Cellular concentrations of one ion can influence concentrations of other ions. If the activity of one type of ion channel is impaired, concentrations the ion it conducts are altered, but concentrations of other ions can be changed as well. For example, membrane potential impacts cytoplasmic calcium levels. This is due to the high number of voltage-gated calcium channels that are able to respond to changes in Vmem by opening or closing and allowing or stopping calcium flux (Catterall, 2011). Many other channel types—including potassium, sodium, and chloride channels—are calcium sensitive and open upon calcium binding and lead to changes in Vmem. Calcium-activated potassium channels in particular have been associated with calcium induced changes in Vmem (Lazzari-Dean et al., 2019). This feedback between calcium levels and Vmem allows both properties to mutually regulate each other.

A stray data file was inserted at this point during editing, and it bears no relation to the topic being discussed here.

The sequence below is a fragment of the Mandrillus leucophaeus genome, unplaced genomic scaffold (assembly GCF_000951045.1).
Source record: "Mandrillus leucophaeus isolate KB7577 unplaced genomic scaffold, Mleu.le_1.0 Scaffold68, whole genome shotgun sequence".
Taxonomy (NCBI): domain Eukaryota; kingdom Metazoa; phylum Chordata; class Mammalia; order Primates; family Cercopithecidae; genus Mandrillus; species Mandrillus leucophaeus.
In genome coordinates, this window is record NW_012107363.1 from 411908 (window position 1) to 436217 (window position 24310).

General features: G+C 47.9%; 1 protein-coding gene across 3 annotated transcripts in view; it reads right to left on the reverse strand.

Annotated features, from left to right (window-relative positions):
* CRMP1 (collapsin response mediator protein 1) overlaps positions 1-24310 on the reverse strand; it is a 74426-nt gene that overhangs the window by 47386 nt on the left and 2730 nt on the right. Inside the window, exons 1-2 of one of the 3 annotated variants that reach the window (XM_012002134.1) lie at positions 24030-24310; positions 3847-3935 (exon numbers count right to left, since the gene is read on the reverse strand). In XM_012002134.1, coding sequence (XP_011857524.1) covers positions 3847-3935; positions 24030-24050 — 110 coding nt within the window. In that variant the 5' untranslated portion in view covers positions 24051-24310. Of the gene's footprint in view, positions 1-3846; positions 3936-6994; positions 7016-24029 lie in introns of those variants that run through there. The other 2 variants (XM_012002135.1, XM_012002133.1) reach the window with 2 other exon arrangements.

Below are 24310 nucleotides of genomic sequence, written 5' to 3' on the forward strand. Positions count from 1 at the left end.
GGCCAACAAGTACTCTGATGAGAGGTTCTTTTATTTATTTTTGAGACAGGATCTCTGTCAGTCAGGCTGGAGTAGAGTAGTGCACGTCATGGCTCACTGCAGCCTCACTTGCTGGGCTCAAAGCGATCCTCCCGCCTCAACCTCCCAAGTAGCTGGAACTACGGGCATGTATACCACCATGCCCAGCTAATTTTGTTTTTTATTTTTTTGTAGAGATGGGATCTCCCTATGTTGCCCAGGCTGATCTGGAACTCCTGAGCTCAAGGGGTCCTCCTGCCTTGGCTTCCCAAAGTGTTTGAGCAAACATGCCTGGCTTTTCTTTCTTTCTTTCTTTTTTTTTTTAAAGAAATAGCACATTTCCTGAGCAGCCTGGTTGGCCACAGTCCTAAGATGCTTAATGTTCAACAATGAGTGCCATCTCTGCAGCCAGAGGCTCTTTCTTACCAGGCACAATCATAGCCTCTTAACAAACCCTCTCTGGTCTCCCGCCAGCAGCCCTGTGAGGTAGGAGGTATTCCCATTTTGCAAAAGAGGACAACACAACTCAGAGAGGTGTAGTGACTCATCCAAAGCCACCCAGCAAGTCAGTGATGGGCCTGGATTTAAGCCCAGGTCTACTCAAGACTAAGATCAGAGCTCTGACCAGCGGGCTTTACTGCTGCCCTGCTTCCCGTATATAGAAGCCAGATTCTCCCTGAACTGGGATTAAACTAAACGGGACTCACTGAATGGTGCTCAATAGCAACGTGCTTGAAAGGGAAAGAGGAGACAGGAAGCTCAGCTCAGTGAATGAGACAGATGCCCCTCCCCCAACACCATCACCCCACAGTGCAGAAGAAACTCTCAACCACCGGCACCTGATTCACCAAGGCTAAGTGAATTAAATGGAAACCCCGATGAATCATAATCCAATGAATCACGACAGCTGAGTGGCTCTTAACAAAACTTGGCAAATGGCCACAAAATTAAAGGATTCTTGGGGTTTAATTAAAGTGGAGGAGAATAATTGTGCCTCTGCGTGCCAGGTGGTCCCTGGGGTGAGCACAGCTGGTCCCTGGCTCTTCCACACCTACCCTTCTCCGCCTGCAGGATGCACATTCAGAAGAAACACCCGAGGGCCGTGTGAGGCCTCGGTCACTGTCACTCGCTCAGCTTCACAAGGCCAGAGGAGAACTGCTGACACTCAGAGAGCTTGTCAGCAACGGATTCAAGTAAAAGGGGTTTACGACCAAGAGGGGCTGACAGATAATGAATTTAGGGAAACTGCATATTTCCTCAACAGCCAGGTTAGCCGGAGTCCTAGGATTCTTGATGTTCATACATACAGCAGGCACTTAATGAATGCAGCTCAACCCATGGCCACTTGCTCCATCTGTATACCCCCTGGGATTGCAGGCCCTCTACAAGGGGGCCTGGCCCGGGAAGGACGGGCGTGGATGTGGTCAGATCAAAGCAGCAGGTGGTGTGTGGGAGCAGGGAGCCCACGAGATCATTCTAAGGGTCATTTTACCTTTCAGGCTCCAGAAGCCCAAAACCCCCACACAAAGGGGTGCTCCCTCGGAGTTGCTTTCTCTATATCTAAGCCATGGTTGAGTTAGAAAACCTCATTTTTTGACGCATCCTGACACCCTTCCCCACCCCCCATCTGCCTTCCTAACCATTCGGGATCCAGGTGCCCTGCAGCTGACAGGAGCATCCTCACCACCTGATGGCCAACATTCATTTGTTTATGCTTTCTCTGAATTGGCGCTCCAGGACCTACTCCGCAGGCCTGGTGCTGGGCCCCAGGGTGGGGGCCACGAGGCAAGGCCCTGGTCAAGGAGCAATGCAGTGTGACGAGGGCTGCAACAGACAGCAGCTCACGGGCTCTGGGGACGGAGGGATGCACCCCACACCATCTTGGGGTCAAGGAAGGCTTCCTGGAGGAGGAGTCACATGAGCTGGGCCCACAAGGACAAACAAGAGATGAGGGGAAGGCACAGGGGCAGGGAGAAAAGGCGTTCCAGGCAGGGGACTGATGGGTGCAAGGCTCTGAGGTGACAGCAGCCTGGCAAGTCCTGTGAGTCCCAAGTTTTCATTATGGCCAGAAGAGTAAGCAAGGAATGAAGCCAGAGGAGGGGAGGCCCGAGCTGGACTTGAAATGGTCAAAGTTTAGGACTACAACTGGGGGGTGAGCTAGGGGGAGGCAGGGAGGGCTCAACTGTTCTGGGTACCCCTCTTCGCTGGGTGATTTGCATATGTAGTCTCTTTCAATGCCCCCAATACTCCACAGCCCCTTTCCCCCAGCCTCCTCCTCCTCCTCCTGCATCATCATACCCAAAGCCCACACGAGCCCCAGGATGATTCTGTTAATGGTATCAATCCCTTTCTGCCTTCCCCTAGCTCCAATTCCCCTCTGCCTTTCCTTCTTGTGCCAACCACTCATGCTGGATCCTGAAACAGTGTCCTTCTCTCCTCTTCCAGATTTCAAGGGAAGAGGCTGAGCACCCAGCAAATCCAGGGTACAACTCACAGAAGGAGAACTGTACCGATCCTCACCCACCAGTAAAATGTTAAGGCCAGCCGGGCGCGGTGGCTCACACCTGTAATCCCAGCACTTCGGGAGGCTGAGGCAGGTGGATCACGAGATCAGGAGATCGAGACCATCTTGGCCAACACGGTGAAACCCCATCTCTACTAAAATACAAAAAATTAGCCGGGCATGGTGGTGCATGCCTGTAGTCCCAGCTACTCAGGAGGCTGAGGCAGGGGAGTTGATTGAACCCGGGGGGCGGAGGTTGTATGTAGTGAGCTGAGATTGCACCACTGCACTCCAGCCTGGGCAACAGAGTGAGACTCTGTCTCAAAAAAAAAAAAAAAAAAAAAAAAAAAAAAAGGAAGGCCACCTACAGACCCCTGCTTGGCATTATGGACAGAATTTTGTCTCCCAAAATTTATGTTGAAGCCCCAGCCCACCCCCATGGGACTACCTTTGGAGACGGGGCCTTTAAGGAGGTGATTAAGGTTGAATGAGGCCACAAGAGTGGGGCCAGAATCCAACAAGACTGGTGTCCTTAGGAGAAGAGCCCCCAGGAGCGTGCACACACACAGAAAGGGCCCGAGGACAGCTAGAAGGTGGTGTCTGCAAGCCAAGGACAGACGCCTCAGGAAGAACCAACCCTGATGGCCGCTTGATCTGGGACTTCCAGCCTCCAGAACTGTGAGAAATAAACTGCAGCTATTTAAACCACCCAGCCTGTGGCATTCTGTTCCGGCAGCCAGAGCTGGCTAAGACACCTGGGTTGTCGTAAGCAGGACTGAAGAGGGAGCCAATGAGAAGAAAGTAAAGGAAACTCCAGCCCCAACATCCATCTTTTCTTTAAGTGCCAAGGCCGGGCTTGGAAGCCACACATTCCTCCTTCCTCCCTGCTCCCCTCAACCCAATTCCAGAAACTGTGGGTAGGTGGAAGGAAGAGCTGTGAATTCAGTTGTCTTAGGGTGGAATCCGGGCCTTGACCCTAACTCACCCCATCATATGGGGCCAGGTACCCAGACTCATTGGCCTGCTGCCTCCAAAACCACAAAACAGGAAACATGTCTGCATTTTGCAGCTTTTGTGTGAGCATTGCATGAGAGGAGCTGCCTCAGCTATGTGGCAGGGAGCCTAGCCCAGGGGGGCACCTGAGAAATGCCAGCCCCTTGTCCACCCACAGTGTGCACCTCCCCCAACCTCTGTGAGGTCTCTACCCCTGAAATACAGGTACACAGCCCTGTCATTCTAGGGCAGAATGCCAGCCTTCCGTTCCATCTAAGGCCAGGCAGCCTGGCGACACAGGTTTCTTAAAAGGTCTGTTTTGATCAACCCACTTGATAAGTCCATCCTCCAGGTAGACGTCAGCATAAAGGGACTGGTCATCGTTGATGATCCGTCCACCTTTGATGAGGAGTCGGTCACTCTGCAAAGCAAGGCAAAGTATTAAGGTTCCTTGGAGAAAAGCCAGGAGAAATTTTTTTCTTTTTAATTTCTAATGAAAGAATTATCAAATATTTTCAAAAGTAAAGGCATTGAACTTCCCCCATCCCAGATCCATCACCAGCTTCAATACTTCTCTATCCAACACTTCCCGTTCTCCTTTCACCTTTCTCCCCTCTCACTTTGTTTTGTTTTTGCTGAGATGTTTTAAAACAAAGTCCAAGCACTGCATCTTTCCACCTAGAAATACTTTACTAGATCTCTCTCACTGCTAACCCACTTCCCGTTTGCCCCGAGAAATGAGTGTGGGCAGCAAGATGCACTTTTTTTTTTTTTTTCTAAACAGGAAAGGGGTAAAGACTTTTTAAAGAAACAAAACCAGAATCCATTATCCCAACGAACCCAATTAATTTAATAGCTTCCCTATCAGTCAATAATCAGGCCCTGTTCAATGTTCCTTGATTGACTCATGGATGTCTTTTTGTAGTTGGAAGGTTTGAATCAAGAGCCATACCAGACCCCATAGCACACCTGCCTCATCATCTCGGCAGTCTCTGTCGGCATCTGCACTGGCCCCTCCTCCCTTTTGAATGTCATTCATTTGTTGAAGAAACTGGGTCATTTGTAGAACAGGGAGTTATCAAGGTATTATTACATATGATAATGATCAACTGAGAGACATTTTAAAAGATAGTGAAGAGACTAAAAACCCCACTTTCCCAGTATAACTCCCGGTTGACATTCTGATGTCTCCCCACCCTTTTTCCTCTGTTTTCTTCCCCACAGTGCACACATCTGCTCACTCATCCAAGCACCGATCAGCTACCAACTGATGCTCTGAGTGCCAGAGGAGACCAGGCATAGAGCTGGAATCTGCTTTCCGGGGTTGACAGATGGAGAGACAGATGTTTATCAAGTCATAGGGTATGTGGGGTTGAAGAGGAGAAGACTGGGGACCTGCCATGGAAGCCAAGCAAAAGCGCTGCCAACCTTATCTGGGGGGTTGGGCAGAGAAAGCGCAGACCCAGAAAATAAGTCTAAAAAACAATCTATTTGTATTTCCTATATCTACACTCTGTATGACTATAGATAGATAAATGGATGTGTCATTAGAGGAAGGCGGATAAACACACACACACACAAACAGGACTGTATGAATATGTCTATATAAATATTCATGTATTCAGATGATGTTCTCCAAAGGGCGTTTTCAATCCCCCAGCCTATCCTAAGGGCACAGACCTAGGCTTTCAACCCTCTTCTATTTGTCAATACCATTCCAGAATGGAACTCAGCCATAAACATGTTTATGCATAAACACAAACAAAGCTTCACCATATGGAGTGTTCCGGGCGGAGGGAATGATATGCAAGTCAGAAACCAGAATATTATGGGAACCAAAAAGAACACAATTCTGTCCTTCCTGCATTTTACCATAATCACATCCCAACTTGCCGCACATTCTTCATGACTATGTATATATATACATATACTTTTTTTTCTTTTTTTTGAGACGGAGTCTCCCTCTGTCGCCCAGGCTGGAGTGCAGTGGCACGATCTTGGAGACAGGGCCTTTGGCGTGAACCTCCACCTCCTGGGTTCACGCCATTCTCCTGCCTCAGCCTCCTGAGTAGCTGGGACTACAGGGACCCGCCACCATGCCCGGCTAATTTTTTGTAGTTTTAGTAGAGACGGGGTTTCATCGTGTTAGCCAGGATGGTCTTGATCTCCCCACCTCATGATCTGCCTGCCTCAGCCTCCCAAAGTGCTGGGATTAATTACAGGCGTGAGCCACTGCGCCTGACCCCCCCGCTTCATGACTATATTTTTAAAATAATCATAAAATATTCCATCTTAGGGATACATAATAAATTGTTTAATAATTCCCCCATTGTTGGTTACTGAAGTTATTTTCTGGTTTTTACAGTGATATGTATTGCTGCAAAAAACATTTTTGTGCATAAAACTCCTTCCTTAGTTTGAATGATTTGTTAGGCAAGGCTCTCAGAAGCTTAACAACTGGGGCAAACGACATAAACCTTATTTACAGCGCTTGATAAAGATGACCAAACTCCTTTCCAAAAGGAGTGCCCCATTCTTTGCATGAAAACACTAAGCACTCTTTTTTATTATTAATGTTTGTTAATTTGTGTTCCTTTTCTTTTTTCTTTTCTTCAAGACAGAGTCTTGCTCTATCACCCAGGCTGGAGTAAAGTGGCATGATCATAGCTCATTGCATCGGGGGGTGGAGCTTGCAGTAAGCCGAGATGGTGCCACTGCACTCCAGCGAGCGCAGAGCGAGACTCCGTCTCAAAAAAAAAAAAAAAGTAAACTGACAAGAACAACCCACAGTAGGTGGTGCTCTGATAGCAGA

The known roles of calcium oscillations and Vmem in development suggest a model in which these factors can be used for communication. A potential model can be imagined in which cells within growing tissues have varying Vmem values depending on their location within the tissue and the propagation of calcium oscillations. Because mechanical forces can induce changes in Vmem and calcium oscillations it is possible that the individual forces on each cell—which depend on the cell’s placement within a tissue—may help regulate this bioelectrical signaling. In turn, these bioelectrical signals could regulate the proliferation, death, cell polarity, and migration of each cell while also regulating the canonical developmental signaling pathways, ultimately guiding each cell to differentiate at the proper time and place to form the adult organism. Because bioelectrical signals such as calcium oscillations can encode multiple different variables, information could be fine-tuned to each cell. Whether a cell decides to divide, proliferate, die, or differentiate could depend not only on an overall level of a particular ion but on the combination of Vmem and calcium oscillation frequency or amplitude. Cells within tissues are interconnected via a vast network of gap junctions, so the bioelectrical state of each cell could in turn regulate the bioelectrical states of cells nearby. This model would suggest a mechanism by which cells are able to communicate rapidly and dynamically in response to perturbations such as damage during development.